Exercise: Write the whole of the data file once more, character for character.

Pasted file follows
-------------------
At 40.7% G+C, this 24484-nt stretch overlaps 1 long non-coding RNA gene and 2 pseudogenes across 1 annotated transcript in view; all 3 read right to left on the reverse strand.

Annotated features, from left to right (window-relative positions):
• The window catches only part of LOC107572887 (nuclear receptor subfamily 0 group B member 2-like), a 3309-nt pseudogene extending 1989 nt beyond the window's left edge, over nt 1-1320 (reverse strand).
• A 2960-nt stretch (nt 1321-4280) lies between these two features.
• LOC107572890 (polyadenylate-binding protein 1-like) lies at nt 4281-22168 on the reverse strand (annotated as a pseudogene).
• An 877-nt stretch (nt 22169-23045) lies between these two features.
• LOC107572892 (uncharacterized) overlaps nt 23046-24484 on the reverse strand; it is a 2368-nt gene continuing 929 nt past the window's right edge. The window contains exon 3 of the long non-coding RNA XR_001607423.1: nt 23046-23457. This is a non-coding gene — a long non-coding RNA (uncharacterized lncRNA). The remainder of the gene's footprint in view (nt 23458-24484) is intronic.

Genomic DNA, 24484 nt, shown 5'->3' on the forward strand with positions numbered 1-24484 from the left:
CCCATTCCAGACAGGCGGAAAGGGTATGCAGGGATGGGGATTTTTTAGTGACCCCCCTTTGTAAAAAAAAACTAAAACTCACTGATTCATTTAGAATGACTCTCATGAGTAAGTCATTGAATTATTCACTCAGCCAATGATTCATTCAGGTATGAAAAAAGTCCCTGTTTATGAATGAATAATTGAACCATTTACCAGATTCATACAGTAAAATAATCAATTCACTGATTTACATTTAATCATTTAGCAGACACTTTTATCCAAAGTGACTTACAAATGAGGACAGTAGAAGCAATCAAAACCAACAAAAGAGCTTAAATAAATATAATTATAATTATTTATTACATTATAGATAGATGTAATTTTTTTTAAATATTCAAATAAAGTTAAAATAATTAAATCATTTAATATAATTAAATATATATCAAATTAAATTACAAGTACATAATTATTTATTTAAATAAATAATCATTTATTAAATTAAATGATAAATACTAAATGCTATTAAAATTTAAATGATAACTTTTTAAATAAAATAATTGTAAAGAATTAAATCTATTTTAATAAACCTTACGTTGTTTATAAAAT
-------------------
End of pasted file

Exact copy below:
At 40.7% G+C, this 24484-nt stretch overlaps 1 long non-coding RNA gene and 2 pseudogenes across 1 annotated transcript in view; all 3 read right to left on the reverse strand.

Annotated features, from left to right (window-relative positions):
• The window catches only part of LOC107572887 (nuclear receptor subfamily 0 group B member 2-like), a 3309-nt pseudogene extending 1989 nt beyond the window's left edge, over nt 1-1320 (reverse strand).
• A 2960-nt stretch (nt 1321-4280) lies between these two features.
• LOC107572890 (polyadenylate-binding protein 1-like) lies at nt 4281-22168 on the reverse strand (annotated as a pseudogene).
• An 877-nt stretch (nt 22169-23045) lies between these two features.
• LOC107572892 (uncharacterized) overlaps nt 23046-24484 on the reverse strand; it is a 2368-nt gene continuing 929 nt past the window's right edge. The window contains exon 3 of the long non-coding RNA XR_001607423.1: nt 23046-23457. This is a non-coding gene — a long non-coding RNA (uncharacterized lncRNA). The remainder of the gene's footprint in view (nt 23458-24484) is intronic.

Genomic DNA, 24484 nt, shown 5'->3' on the forward strand with positions numbered 1-24484 from the left:
CCCATTCCAGACAGGCGGAAAGGGTATGCAGGGATGGGGATTTTTTAGTGACCCCCCTTTGTAAAAAAAAACTAAAACTCACTGATTCATTTAGAATGACTCTCATGAGTAAGTCATTGAATTATTCACTCAGCCAATGATTCATTCAGGTATGAAAAAAGTCCCTGTTTATGAATGAATAATTGAACCATTTACCAGATTCATACAGTAAAATAATCAATTCACTGATTTACATTTAATCATTTAGCAGACACTTTTATCCAAAGTGACTTACAAATGAGGACAGTAGAAGCAATCAAAACCAACAAAAGAGCTTAAATAAATATAATTATAATTATTTATTACATTATAGATAGATGTAATTTTTTTTAAATATTCAAATAAAGTTAAAATAATTAAATCATTTAATATAATTAAATATATATCAAATTAAATTACAAGTACATAATTATTTATTTAAATAAATAATCATTTATTAAATTAAATGATAAATACTAAATGCTATTAAAATTTAAATGATAACTTTTTAAATAAAATAATTGTAAAGAATTAAATCTATTTTAATAAACCTTACGTTGTTTATAAAAT